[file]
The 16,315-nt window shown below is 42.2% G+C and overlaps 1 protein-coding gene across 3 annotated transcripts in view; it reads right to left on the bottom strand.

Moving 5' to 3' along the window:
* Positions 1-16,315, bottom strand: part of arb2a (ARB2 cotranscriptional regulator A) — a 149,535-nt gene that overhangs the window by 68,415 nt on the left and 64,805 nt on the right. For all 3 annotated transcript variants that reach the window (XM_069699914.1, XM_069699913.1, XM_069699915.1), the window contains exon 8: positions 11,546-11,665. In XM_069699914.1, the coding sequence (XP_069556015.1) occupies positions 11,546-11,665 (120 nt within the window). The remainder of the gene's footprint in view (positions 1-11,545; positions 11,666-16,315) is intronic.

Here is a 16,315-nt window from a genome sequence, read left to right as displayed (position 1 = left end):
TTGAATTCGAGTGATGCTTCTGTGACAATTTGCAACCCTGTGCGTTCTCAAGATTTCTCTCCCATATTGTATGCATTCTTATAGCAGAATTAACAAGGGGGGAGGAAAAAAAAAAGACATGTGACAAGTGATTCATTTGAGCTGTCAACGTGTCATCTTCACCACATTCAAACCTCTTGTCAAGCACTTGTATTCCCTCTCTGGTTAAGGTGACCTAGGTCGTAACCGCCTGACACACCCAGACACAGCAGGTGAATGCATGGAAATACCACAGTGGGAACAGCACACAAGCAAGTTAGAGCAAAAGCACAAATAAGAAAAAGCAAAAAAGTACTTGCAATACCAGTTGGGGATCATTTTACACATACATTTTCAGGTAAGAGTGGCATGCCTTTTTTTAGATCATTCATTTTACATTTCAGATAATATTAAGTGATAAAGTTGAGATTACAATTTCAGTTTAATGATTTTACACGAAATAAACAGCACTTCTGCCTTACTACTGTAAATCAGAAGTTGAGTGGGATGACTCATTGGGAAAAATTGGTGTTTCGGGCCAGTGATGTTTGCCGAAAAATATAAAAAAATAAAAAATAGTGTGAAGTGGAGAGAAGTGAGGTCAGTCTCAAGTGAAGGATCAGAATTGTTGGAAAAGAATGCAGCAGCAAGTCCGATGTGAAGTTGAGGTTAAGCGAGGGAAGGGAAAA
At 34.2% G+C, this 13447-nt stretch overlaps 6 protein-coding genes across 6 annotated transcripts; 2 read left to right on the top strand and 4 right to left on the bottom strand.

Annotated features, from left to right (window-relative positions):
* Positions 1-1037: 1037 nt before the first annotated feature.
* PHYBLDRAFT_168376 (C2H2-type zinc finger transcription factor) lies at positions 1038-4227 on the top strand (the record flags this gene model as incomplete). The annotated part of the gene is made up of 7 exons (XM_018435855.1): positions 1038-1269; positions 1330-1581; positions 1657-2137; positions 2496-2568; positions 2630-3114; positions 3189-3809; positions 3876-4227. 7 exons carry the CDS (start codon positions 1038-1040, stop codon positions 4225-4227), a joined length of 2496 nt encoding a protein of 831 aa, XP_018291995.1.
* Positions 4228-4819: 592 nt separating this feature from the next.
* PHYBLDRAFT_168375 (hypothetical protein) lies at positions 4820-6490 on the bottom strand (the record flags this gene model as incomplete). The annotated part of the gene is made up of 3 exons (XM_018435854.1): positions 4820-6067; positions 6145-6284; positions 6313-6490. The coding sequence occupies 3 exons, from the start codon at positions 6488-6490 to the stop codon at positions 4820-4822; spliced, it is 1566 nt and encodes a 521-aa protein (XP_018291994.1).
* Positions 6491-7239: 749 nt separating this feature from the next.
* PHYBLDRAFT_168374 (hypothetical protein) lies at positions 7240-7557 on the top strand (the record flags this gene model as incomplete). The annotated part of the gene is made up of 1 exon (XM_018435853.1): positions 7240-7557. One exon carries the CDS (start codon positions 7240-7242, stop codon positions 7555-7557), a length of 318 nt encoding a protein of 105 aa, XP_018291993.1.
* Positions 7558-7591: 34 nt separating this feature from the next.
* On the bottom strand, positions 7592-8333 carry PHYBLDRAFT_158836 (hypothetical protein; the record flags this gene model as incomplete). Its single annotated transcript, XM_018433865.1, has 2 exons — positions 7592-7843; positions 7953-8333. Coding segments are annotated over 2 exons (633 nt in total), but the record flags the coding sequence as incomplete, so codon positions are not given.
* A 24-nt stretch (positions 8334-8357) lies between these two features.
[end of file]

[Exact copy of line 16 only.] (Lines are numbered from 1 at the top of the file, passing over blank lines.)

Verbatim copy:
* A 24-nt stretch (positions 8334-8357) lies between these two features.